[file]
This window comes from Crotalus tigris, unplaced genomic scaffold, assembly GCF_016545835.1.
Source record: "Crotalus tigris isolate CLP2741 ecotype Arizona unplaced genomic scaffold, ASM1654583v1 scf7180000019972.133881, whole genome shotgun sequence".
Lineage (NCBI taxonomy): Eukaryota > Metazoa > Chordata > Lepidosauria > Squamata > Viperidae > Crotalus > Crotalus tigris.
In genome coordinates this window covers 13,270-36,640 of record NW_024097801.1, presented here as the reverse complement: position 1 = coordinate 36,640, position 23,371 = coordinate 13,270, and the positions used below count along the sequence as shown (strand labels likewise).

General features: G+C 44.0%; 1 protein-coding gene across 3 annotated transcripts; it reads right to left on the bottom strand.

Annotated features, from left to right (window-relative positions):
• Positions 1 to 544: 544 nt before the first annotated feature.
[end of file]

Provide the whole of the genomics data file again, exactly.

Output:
This window comes from Crotalus tigris, unplaced genomic scaffold, assembly GCF_016545835.1.
Source record: "Crotalus tigris isolate CLP2741 ecotype Arizona unplaced genomic scaffold, ASM1654583v1 scf7180000019972.133881, whole genome shotgun sequence".
Lineage (NCBI taxonomy): Eukaryota > Metazoa > Chordata > Lepidosauria > Squamata > Viperidae > Crotalus > Crotalus tigris.
In genome coordinates this window covers 13,270-36,640 of record NW_024097801.1, presented here as the reverse complement: position 1 = coordinate 36,640, position 23,371 = coordinate 13,270, and the positions used below count along the sequence as shown (strand labels likewise).

General features: G+C 44.0%; 1 protein-coding gene across 3 annotated transcripts; it reads right to left on the bottom strand.

Annotated features, from left to right (window-relative positions):
• Positions 1 to 544: 544 nt before the first annotated feature.